Once a haven for hidden meth labs and illegal shooting, the 110,000 acres of the Middle Fork Valley in the Central Cascade Mountains, an hour outside of Seattle, was a place to stay away from.
But after two decades of incredibly hard work by citizens, non-profits, and local governments, the valley—with old growth forests, alpine lakes and peaks, whitewater rivers, native trout runs and healthy populations of bear, elk and cougar—has been returned to its criminal-free natural state. Its upper half is managed by the U.S. Forest Service, while its lower half is under the watch of the state’s Department of Natural Resources; 97% of the land is publicly owned. Trails wind through the valley, architecturally stunning bridges span the crystal clear rivers and picturesque cliffs loom over it all.
The $20 million paving project will significantly open up access to the valley. In light of the crowds expected to arrive when the potholes are finally gone, the Mountains to Sound Greenway Trust, Washington Trails Association, Washington State Department of Natural Resources, and the U.S. Forest Service are working on a series of projects to create a more sustainable recreation area. After the nearby trailhead to popular Mailbox Peak was redone, it saw explosive growth that the redesign didn’t account for. On any given Saturday, 250 cars can be seen lining the roads outside the new parking area, which holds 60 vehicles. The many partners and organizations involved in the re-opening of the Middle Fork Valley are seeing this as a sign of what’s to come.
“The road opening will allow easy access to the valley for the first time in decades, and we expect a dramatic increase in usage of the area will follow,” says Jon Hoekstra, Executive Director of the Mountains to Sound Greenway Trust. “People are going to come out in large numbers, whether the valley is ready or not, so let’s make sure we have the infrastructure to make it sustainable.”
The road contractor is working to lift parts of the road so that people can’t pull off and park anywhere they want, possibly damaging sensitive ecological areas such as wetlands. After a rain, sediment from the dirt road washed into the river, which the newly paved road will help prevent.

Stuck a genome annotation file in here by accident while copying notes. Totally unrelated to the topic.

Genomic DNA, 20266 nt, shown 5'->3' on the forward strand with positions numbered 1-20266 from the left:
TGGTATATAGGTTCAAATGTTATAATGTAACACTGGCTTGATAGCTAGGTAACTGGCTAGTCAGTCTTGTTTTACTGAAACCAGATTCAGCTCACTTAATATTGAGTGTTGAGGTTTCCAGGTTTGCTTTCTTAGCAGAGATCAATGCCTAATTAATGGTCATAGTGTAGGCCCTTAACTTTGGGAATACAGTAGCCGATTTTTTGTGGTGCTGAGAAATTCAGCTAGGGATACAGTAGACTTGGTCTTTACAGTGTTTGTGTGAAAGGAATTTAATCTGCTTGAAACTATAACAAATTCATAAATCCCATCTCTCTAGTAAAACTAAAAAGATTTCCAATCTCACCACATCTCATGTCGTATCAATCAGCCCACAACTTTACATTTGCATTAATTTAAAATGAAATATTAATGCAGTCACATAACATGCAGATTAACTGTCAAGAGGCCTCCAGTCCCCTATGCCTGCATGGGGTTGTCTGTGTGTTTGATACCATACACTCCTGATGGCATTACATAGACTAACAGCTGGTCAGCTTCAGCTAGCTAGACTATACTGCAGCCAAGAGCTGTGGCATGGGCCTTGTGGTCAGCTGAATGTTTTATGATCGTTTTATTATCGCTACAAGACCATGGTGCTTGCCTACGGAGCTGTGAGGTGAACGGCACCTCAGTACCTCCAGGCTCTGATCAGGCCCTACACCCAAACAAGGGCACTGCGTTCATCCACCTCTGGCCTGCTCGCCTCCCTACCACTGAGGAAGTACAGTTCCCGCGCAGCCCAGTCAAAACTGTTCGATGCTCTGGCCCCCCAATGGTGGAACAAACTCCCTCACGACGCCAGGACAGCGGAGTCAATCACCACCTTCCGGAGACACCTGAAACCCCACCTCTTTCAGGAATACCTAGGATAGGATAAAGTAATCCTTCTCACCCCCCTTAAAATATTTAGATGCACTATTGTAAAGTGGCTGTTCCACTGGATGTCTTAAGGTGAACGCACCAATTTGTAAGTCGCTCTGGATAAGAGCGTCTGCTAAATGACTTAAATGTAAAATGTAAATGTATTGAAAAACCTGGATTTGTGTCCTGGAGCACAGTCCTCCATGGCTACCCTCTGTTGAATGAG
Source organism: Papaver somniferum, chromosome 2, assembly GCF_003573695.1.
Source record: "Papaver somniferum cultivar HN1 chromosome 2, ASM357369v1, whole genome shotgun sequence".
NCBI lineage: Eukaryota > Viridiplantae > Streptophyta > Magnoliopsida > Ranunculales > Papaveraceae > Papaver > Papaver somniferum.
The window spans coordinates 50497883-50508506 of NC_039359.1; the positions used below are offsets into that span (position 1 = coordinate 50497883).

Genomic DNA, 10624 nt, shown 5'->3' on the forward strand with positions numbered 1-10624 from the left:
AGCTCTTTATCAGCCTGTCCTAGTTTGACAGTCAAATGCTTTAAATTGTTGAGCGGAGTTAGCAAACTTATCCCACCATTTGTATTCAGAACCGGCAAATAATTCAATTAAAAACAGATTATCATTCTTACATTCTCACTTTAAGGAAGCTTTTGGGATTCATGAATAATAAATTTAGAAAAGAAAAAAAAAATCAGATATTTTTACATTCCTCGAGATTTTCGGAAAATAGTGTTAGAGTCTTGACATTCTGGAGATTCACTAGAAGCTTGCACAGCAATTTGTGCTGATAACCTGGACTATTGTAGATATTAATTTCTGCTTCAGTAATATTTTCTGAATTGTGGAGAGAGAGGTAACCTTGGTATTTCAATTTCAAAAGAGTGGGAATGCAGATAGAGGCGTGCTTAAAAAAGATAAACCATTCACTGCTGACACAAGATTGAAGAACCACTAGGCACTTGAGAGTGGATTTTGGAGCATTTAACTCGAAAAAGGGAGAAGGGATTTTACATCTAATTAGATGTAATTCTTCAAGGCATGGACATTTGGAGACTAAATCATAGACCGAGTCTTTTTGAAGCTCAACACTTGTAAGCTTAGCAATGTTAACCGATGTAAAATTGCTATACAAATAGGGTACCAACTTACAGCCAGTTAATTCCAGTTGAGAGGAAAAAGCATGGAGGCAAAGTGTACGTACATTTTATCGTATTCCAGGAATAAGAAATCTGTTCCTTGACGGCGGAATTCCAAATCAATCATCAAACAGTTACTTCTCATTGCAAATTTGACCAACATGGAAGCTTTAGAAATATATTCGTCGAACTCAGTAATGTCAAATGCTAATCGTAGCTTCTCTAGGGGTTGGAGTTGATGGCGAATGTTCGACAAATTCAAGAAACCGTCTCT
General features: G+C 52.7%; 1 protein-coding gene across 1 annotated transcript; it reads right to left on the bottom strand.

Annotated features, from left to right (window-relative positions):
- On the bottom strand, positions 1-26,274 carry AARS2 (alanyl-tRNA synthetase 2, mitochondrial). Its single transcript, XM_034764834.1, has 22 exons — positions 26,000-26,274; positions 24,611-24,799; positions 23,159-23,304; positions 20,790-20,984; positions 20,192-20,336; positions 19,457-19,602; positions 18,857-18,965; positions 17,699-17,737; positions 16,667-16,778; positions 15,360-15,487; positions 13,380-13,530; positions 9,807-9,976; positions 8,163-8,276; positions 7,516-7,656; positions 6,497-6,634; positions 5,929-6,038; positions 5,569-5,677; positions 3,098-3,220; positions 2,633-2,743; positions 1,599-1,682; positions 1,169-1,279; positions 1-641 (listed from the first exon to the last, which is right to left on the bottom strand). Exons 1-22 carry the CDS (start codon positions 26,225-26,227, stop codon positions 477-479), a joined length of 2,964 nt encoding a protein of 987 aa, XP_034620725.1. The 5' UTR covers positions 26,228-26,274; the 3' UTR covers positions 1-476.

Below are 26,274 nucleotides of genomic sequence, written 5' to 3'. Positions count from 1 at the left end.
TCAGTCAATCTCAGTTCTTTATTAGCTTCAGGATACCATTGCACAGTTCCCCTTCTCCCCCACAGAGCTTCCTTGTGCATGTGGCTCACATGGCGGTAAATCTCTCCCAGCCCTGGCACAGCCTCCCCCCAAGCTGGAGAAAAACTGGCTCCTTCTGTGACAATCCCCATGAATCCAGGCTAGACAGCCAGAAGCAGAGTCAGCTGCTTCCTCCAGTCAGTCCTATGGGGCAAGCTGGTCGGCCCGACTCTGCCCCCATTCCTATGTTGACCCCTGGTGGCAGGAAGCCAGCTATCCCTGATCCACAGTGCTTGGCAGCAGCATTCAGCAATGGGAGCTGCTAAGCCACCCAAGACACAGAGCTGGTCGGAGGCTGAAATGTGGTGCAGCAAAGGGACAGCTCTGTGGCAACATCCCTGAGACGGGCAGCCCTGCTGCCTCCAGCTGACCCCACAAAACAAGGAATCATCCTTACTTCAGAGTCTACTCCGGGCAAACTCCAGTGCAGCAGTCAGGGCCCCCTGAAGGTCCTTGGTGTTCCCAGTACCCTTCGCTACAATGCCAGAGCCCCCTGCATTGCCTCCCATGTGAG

The crowning jewel of the valley will be the restored 15-mile Middle Fork Trail, the backbone of the trail network that meanders through the low reaches of the valley along the Middle Fork Snoqualmie River up into the Alpine Lakes Wilderness. Hikers, backpackers, trail runners, mountain bikers and equestrians are welcome on the trail, parts of which are currently in rough shape. Flooding in the past several years has created dangerous conditions: The most heavily used section of the trail is so washed out that hikers and bikers have to scramble along a narrow edge over unstable riverbank that has been undercut by flowing water. Horses are unable to use the trail as is.
The Mountains to Sound Greenway Trust and Washington Trails Association (WTA) will collaborate with the U.S. Forest Service to relocate the trail to stable ground as well as repair rotten wooden boardwalk and create a trail that is safe for everyone. Completion is slated for 2017.
“Exploring a natural place can have a powerful impact on a person’s life,” says Karen Daubert, Executive Director for WTA. “WTA wants to ensure that these experiences are available to everyone—that’s why we’re thrilled to be working with our volunteers and partners in the Middle Fork. Trails close to home are the entry point for a lifetime of outdoor exploration and will inspire new generations to connect with and conserve Washington’s wild places.”
Other projects in the valley include restoration on popular nearby trails and the creation of official trails to alpine gems such as Otter Falls, Lipsy Lake and views of cliffs. A family-friendly day-use area for swimming and boating will be established near the entrance to the valley.
“No other place in the nation offers such boundless wilderness and outdoor recreation so close to a major metro area,” says Hoekstra. “As a community, we’re well on the way to transforming an area that had been essentially lost to garbage dumping and criminal activity into a recreational paradise.”
REI will donate $5.9 million in 2015 to help care for and increase access to more than 1,000 outdoor places in the U.S. Get involved: https://www.rei.com/trails.